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Link: • Nicolaus Joseph, baron von Jacquin to Carl Linnaeus, January 1773 n.s.
Dated . Sent from ? () to ? (). Written in Latin.


Nicolaus Joseph von JacquinJacquin, Nicolaus Joseph, baron von
(1727-1817). Dutch. Botanist. In
1755 at the order of emperor Franz I of
Austria he went to the Antilles and
South America. In 1763 he became
professor of mineralogy and chemistry at
Chemnitz, later professor of botany at
Vienna and director of the botanical
garden at Schönbrunn. Correspondent
of Linnaeus.
.refutes the possibility to identify Justicia ciliata with a plate in Thesaurus ZeylanicusBurman, Johannes Thesaurus
Zeylanicus, exhibens plantas in insula
Zeylana nascentes [...] Cura &
studio Joannis Burmanni
so he makes it a new species.

The plant from the island Borbonia in the West Indies will be described when it has got flowers, as Jacquin already knows the anatomy of its fruit.

After a comment on Seseli multicaule, ending in a request for seeds of Seseli elatum, Jacquin tells Linnaeus that he can not send seeds of Filago Leontopodius There were no seeds from his specimens the preceding autumn, but there may be in the next year instead.

Jacquin sends seeds of Silene alpestris, which is not the same as Silene quadrifida. He corrects information given by Antonio ScopoliScopoli, Giovanni Antonio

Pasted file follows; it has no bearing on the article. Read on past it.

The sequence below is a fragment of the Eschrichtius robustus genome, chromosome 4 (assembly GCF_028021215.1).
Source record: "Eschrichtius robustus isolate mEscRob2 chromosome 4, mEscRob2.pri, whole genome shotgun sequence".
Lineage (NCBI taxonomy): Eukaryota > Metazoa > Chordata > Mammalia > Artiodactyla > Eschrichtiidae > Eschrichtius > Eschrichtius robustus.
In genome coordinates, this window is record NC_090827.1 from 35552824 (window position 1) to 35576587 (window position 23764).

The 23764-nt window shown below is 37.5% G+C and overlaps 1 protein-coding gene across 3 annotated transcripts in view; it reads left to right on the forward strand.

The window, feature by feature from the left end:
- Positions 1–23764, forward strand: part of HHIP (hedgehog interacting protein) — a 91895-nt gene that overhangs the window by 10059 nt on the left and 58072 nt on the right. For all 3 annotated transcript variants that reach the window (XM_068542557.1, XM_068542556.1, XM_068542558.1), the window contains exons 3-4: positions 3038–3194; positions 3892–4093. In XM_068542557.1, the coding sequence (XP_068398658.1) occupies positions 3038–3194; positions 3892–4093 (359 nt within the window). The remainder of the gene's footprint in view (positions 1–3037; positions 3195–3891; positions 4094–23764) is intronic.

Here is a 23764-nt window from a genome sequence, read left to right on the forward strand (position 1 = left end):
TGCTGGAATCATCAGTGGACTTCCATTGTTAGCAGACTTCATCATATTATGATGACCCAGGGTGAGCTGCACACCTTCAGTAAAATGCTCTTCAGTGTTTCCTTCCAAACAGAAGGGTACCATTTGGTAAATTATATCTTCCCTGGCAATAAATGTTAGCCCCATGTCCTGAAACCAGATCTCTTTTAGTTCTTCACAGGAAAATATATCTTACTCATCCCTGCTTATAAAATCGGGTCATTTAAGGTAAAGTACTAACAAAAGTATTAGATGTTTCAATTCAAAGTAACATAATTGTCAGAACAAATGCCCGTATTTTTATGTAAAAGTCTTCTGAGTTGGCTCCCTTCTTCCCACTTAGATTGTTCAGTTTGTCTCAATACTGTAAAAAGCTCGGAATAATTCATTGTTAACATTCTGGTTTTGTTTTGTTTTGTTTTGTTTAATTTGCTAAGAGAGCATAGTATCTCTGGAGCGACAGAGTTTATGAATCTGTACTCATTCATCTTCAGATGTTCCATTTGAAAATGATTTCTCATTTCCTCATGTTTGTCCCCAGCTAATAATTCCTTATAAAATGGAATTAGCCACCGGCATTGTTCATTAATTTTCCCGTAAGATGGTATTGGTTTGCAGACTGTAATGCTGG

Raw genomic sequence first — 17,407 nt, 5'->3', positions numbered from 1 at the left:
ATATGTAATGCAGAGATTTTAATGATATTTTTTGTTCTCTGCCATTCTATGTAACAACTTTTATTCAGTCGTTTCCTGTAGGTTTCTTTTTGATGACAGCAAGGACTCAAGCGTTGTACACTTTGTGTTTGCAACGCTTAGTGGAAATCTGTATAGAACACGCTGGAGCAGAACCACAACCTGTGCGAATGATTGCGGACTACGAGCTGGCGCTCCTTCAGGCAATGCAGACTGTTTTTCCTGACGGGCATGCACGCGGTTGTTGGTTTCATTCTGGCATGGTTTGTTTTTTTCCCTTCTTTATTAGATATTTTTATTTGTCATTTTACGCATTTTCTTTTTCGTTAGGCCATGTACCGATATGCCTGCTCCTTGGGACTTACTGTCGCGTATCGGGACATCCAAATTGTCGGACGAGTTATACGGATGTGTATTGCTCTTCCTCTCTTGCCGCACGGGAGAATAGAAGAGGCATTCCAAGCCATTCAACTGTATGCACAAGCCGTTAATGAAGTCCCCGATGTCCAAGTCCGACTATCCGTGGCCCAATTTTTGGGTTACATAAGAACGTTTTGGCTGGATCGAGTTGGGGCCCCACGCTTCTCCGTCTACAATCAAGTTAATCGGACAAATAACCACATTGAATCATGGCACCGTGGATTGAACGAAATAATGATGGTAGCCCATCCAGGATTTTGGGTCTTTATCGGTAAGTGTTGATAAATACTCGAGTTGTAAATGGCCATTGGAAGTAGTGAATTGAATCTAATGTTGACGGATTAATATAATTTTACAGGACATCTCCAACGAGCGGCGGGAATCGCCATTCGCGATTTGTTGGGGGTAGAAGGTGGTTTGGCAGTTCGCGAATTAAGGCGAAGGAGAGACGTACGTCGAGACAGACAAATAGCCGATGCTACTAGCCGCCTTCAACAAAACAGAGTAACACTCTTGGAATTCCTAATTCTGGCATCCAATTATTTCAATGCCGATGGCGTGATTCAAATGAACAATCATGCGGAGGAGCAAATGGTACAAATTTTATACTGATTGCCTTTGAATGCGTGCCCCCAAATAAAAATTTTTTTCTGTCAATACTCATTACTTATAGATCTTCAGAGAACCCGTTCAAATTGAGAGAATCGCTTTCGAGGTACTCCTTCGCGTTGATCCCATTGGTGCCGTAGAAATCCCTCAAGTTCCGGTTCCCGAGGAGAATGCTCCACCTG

(1723-1788). Italian. Physician and
naturalist. Correspondent of Linnaeus.
and Franz von MygindMygind, Franz von
(c.1710-1789). Danish/Austrian.
Counsellor of the imperial court in
Vienna. Correspondent of Linnaeus.
and stresses that he is just reporting what he has seen.

After brief comments on other species, Jacquin explains his plate of Absinthium tenuifolium Austriacum. It seems that it may be the same as Artemisia maritima, which is the opinion of several scholars but not of Charles de LecluseLecluse, Charles de
(1525-1609). French. Botanist, director
of the imperial gardens in Vienna,
professor at Leiden.

After a short discussion on Veronica latifolia, Jacquin describes a plate of a very common Austrian plant that can be identified with several species found with earlier scholars. Jacquin wants Linnaeus’s opinion and somewhat urgently, since he is about to print his text.

Also on Erysimum hieracifolium, Jacquin indicates differences between his specimen and a plate with Georg Christian von OederOeder, Georg Christian von
(1728-1791). German/Danish. Botanist
and economist. Studied under Albrecht
von Haller in Göttingen and became
professor of botany at Copenhagen.
Minister of finance for Norway. Started
the publishing of Flora Danica.
Correspondent of Linnaeus.
who had cited Linnaeus. Heinrich Johann Nepomuk CrantzCrantz, Heinrich Johann Nepomuk von
(1722-1799). Austrian. Naturalist
and physician. Professor in obstetrics
in 1754, Vienna.
had suggested it to be a new species.

Carduus tataricus, had been treated by Albrecht von HallerHaller, Albrecht von
(1708-1777). Swiss. Naturalist and
poet, professor of medicine, botany,
anatomy and surgery at Göttingen
1736-1753. Correspondent of Linnaeus.
with reference to Linnaeus, but also there, the delineations do not fit in with Jacquin’s findings. Jacquin wonders if Haller has cited correctly.



a. (LS, VII, 319). [1] [2]